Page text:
Thinking out loud here on some meta issues... I personally appreciate the obvious ambition to weave together epistemic problems and dietary / biochemistry problems. Because he's obviously doing a lot of thinking about thinking, it makes sense that he has a bit of an artful approach to communication on the blog and elsewhere. "Art" (ideas conveyed in a non literal structure?) is the most natural way we deal with our world, so the slow stiching of the quilt pieces, just its form, can be a great catalyst for others to think through, to think laterally, to approach old problems in fresh ways. Thinking more clearly, becoming better 'artists', doing better self analysis / self experimentation, etc. That's certainly one of my life goals, at least as important as being free of ND into the later years.
It could very well be that the role of the brain and its patterns of reasoning will become more important than it already has in the ancestral health movement or whatever you want to call it. Because of the inherent interdisciplinary nature of the movement, like with any interdisciplinary movement, there needs to be more exploration into useful, descriptive models to demonstrate cause and effect on any given overlapping topic. Imagine an organized arena for instance to get the neuro surgeon's perspective, the physicist's perspective, the biochemist's perspective, and the anthropological perspective on the same thing. I think Dr Kruse might implicitly be pushing more for something like this (and the symposiums sort of stab in that direction as well)? He and some others seem to be a few steps ahead so its hard to know.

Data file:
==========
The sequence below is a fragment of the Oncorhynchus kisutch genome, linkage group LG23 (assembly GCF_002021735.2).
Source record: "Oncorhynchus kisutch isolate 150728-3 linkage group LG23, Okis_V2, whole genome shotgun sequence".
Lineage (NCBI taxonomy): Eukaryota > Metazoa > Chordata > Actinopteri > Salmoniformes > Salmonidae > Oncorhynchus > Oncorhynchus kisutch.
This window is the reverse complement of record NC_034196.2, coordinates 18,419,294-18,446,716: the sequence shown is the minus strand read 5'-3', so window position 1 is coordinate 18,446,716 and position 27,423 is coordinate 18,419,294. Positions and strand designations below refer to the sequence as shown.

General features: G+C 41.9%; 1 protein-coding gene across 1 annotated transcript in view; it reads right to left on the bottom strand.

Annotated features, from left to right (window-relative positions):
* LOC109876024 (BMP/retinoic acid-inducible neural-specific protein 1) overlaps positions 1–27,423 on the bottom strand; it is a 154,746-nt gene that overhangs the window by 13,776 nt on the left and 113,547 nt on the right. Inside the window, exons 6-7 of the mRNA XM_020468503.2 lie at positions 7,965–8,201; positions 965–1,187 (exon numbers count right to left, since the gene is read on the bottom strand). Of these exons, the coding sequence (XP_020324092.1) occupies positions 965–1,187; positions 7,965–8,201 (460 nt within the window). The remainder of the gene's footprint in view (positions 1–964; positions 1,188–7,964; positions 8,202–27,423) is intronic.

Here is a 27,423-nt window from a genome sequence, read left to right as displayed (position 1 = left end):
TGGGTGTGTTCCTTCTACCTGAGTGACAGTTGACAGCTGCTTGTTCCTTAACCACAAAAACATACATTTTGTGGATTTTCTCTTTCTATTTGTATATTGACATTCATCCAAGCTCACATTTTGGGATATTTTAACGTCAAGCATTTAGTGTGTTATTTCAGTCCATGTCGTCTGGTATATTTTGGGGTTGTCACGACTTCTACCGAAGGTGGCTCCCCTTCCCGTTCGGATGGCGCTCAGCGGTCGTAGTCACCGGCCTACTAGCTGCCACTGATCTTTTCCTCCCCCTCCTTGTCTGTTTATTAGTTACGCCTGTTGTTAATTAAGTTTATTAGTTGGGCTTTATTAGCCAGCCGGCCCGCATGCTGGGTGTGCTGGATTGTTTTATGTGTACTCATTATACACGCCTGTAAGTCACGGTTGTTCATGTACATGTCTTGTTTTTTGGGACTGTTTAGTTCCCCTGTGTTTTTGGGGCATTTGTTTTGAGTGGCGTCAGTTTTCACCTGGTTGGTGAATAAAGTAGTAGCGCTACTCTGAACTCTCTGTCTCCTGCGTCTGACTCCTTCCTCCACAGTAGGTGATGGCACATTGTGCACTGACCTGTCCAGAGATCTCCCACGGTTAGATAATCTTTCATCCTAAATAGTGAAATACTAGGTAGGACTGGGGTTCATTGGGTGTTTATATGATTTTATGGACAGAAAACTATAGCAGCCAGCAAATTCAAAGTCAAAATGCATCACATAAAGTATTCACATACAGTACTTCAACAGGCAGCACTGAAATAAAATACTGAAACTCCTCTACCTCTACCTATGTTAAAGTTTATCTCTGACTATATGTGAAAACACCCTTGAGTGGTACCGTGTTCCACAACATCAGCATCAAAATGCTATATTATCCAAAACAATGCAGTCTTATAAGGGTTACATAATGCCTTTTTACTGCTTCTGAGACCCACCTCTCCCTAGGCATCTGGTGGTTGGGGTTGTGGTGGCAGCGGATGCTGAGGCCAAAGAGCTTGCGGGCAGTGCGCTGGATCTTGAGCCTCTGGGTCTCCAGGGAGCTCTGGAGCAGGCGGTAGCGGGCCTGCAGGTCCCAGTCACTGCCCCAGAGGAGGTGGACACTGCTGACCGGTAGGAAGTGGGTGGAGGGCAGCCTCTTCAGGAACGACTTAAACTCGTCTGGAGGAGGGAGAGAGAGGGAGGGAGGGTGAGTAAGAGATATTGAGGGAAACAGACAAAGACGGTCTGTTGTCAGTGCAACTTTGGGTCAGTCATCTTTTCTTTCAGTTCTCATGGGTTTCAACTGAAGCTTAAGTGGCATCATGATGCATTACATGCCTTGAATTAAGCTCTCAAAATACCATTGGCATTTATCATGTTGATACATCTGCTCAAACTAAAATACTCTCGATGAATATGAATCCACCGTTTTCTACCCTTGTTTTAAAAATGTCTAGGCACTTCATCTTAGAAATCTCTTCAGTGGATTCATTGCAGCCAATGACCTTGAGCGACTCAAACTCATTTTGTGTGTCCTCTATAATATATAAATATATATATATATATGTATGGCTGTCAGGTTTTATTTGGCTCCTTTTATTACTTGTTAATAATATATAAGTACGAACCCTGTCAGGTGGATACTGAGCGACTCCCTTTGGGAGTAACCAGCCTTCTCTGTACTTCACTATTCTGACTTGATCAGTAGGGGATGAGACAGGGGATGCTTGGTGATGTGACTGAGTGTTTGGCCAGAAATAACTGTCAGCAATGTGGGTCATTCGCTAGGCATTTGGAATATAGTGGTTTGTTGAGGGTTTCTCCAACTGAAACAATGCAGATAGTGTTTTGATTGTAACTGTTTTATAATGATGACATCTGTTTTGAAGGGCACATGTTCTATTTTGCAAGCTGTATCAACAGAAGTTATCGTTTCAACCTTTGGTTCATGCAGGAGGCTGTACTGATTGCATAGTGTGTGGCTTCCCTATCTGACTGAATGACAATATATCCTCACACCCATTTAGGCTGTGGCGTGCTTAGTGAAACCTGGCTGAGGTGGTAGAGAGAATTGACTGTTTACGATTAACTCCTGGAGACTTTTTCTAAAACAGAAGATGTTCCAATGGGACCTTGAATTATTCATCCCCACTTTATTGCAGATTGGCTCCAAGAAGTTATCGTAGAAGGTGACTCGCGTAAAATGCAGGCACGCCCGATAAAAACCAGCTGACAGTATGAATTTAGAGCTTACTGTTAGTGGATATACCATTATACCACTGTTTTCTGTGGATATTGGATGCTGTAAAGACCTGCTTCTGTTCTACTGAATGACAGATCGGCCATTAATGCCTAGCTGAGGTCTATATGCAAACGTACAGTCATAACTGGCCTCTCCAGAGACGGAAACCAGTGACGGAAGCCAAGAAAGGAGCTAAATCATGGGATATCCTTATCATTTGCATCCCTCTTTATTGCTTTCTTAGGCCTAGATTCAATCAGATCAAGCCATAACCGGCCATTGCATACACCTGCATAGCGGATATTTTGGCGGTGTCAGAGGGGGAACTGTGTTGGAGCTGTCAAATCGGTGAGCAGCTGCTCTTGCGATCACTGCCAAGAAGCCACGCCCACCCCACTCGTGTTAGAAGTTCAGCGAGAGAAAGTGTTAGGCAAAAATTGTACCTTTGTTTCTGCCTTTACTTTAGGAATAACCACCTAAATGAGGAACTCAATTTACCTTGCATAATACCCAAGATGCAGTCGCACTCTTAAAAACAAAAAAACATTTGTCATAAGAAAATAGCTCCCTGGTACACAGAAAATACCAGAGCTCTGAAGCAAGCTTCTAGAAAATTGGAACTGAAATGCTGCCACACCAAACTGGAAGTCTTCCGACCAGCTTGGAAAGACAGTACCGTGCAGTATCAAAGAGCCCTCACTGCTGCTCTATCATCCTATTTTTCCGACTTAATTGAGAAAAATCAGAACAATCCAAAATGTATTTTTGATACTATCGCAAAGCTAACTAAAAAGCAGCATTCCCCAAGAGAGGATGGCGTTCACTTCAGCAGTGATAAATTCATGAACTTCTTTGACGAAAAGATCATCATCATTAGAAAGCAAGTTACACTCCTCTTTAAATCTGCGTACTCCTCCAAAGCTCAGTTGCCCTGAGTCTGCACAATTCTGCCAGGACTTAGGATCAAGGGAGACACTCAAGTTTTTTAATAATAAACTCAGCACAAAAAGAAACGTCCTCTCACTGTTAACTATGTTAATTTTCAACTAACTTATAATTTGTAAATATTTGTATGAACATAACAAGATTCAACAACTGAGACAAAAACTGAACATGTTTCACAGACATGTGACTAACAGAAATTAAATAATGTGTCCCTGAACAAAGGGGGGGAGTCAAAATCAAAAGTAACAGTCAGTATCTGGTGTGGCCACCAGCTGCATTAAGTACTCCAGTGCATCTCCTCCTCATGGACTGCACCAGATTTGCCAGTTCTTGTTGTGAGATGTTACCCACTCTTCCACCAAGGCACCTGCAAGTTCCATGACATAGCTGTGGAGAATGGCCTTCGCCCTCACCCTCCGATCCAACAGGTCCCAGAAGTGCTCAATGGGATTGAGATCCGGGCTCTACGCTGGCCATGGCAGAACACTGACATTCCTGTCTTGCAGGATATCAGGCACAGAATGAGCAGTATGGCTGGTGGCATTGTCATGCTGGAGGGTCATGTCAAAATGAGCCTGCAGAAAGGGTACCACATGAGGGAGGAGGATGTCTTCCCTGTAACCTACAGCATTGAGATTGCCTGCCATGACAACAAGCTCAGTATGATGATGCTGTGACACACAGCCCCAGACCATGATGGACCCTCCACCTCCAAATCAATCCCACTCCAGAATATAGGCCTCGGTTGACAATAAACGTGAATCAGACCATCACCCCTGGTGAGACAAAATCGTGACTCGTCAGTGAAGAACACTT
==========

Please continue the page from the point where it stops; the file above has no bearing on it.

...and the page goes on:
For instance he alludes to gut intuition at one point in the interview; it would be wonderful to see more of that spelled out and explored from across disciplines, coherent theories proposed from competent disciplinarians, what this means for the ancestral movement, if and what are formal models of information evaluation. Or perhaps it already has been worked out from several angles and needs to be further dispelled in the public arena.
What I'm sensing is we can't just try to think logically about the things related to health, but also our role of thinking itself and how the health related matters fold back on that. I'm wondering if situation theory (google Barwise and Perry's work) may be helpful in working this stuff out.